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1

Although it is not explained up to that point in the Qiskit textbook, the quantum toss is in reality applying the Hadamard gate, denoted $H$. In matrix form, this operator looks like: $$ H = \frac{1}{\sqrt{2}}\begin{pmatrix} 1 & 1 \\ 1 & -1 \end{pmatrix} $$ Now, we express the basis states in column form as follows: $$ \begin{gather} |0\rangle = \...


0

The set $\mathrm L(\mathcal X)\equiv\mathrm L(\mathcal X,\mathcal X)$ is the set of linear maps from $\mathcal X$ to $\mathcal X$. In other words, $A\in\mathrm L(\mathcal X)$ iff $A$ is a linear function of the form $A:\mathcal X\to\mathcal X$. Note that $\mathrm L(\mathcal X,\mathcal Y)$ is itself a vector space. That means you can have, for example, $\...


1

Quantum (pure) states are, by definition, defined up to a scalar complex factors. That means that a state that we write as $|\psi\rangle$, should really be understood as the full set of vectors (an equivalence class if you will) $\{\lambda|\psi\rangle : \lambda\in\mathbb C\}$. The more formal way to put this is to say that quantum states are elements in the ...


1

First of all, if we write down $\left|\psi_1\right\rangle$, we get: $$\left|\psi_1\right\rangle=\frac{1}{\sqrt{2}^n}\sum_x|x\rangle\left[\frac{|0\rangle-|1\rangle}{\sqrt{2}}\right].$$ Applying $f$ on this state gives us: $$\left|\psi_2\right\rangle=\frac{1}{\sqrt{2}^n}\sum_x|x\rangle\left[\frac{|f(x)\rangle-|1\oplus f(x)\rangle}{\sqrt{2}}\right].$$ Note that ...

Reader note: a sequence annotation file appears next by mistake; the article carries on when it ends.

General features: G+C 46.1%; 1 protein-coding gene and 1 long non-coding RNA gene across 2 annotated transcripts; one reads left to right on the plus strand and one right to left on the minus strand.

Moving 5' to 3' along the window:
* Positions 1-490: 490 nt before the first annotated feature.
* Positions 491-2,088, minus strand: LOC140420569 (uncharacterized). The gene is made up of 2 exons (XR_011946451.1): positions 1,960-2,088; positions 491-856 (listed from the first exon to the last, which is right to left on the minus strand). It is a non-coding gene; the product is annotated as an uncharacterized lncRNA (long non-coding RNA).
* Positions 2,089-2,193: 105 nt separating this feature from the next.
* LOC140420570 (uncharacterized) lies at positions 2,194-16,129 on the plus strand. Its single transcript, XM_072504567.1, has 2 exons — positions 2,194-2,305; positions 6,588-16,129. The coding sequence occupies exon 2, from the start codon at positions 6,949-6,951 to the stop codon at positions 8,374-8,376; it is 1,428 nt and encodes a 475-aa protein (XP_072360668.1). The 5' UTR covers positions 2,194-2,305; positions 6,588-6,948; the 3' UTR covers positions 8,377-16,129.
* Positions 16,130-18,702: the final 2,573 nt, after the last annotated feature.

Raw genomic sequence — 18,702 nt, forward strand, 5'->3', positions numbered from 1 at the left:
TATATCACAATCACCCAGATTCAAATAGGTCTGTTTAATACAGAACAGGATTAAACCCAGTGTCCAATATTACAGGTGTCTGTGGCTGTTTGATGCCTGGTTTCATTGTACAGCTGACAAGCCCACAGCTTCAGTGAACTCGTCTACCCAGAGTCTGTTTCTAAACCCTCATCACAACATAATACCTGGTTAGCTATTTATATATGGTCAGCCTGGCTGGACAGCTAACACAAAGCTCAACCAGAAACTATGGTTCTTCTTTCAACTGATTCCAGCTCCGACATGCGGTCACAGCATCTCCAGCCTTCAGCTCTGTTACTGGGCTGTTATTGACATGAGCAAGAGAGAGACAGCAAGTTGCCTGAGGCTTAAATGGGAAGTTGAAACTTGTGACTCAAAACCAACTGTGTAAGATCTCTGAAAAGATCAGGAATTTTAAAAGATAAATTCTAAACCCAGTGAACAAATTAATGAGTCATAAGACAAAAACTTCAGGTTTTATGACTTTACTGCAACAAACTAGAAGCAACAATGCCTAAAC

1

When we consider an uniform (or equal, as stated in Nielsen and Chuang) superposition, that is, a state that can be written as: $$|\psi\rangle=\frac{1}{2^n}\sum_x|x\rangle,$$ it is quite common not to write the normalisation constant $\frac{1}{2^n}$. Similarly, when the amplitutes of all vectors on the superposition are equal, we omit the normalisation ...


3

Let $M\in\mathrm{Lin}(\mathcal Y\otimes\mathcal X)$ be some linear operator whose input and output spaces are both $\mathcal Y\otimes\mathcal X$, for some pair of finite-dimensional Hilbert spaces $\mathcal X,\mathcal Y$. Moreover, suppose $M$ is positive semidefinite: $M\ge0$. It being positive semidefinite implies it admits a decomposition of the form $M=\...


1

An intuitive way to think about it is that $E[M]=E[X_1 \otimes Z_2]=E[X_1 \otimes \mathbb{1}]E[\mathbb{1} \otimes Z_2]$ If we only think about $E[\mathbb{1} \otimes Z_2]$, it is just the expectation value of $Z_2$ on the second qubit. Consider that our second Qubit in the entangled state $\frac{| 00\rangle + | 11\rangle}{\sqrt{2}}$ is measured to be $\frac{+\...


5

Choi operator of a linear map $\mathcal{E}$ is defined as $$ J(\mathcal{E}) = \sum_{ij} \mathcal{E}(|i\rangle\langle j|)\otimes |i\rangle\langle j|.\tag1 $$ Substituting $\mathcal{E}(\rho)=\sum_k E_k\rho E_k^\dagger$ into $(1)$, we have $$ \begin{align} J(\mathcal{E}) &= \sum_{ijk} \left(E_k|i\rangle\langle j| E_k^\dagger\right)\otimes |i\rangle\langle j|...


1